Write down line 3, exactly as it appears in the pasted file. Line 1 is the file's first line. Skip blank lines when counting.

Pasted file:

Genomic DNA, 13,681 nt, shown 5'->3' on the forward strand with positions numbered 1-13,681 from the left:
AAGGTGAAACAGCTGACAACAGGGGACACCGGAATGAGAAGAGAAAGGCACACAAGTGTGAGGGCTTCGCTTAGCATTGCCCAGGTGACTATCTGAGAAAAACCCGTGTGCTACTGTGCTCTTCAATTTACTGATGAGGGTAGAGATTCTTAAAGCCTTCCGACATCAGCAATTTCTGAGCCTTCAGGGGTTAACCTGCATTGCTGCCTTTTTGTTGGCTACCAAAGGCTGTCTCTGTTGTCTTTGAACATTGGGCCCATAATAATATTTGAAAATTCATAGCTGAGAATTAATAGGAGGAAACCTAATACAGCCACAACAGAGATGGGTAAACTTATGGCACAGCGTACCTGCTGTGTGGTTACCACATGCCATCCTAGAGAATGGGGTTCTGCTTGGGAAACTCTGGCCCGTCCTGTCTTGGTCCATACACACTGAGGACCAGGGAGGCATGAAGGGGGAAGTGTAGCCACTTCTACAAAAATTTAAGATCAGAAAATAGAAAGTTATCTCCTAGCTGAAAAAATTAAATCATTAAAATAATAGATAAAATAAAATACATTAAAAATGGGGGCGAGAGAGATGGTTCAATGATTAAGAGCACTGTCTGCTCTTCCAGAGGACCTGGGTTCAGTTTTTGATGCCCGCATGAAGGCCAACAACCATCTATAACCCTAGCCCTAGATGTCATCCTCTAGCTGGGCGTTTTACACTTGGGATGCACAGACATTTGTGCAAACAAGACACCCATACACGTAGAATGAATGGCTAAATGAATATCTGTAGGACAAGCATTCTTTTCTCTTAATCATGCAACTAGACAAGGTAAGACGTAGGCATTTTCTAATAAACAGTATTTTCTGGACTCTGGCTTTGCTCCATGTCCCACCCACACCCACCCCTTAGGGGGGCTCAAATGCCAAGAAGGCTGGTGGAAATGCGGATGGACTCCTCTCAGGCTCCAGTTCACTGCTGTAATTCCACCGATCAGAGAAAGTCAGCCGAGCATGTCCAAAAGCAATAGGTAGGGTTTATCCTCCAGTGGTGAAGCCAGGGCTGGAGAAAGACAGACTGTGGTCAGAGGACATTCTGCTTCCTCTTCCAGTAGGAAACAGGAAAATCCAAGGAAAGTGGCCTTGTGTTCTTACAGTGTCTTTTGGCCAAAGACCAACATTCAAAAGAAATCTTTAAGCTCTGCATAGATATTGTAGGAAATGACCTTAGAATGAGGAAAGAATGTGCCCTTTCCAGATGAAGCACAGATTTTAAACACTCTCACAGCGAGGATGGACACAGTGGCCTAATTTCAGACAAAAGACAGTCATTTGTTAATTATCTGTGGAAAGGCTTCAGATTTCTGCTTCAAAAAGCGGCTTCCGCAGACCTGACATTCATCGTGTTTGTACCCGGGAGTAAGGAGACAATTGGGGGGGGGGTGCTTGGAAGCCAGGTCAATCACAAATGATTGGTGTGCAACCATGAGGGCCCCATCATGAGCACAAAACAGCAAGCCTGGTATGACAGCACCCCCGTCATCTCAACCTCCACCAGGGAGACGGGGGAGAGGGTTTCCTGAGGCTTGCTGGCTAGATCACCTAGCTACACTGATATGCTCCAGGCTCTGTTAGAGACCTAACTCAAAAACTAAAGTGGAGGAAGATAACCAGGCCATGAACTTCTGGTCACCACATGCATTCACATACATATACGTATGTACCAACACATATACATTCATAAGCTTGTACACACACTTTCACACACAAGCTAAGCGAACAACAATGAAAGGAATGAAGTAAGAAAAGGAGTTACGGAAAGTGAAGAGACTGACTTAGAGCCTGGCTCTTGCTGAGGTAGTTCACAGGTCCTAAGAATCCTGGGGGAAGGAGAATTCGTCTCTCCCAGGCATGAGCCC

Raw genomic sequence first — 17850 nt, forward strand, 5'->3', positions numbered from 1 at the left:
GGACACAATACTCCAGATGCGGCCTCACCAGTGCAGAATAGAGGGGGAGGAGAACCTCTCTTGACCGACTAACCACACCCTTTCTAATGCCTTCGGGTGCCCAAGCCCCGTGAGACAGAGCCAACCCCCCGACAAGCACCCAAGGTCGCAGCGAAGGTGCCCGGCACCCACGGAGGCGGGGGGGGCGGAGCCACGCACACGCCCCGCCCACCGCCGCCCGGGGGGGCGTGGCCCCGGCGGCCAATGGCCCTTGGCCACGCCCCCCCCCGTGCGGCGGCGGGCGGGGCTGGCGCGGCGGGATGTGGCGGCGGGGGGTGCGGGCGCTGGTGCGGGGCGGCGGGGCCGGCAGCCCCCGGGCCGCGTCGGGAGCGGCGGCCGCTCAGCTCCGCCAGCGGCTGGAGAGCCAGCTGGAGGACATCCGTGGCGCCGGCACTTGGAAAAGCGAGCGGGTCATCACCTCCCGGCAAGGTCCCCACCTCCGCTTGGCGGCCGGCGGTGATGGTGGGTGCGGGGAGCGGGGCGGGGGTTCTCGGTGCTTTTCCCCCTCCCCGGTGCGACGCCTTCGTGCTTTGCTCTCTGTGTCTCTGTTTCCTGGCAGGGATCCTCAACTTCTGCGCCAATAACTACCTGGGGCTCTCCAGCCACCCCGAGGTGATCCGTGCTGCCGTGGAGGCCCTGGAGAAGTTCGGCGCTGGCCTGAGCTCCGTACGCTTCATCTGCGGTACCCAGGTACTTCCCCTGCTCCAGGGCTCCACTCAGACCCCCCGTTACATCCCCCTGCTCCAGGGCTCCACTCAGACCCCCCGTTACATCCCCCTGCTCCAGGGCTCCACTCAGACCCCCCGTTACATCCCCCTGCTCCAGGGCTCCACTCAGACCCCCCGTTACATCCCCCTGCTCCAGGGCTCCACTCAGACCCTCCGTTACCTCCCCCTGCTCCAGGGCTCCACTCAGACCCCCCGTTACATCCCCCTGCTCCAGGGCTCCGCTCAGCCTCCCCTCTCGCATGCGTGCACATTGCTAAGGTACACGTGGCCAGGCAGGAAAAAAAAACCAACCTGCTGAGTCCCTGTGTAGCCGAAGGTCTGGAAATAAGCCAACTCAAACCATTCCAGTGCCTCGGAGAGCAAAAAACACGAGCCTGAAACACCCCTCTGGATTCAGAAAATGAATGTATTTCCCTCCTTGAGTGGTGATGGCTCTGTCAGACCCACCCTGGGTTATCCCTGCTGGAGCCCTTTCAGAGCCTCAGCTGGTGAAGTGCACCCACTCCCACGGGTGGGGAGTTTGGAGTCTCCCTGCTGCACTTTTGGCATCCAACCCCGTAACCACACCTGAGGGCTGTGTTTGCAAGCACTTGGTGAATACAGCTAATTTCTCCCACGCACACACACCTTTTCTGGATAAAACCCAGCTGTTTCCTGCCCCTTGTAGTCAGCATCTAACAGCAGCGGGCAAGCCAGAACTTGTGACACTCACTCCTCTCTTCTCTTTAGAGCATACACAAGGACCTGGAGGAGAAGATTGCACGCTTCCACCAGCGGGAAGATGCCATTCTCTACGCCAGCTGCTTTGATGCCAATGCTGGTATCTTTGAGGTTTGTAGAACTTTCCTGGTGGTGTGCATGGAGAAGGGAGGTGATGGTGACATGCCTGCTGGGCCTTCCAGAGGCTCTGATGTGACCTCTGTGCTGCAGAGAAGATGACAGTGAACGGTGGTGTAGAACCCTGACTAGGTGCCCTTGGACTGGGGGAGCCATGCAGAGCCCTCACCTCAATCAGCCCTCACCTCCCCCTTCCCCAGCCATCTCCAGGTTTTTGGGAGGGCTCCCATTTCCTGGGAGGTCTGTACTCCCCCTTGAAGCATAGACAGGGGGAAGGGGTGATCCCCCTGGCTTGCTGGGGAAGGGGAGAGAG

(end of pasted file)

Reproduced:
Raw genomic sequence first — 17850 nt, forward strand, 5'->3', positions numbered from 1 at the left: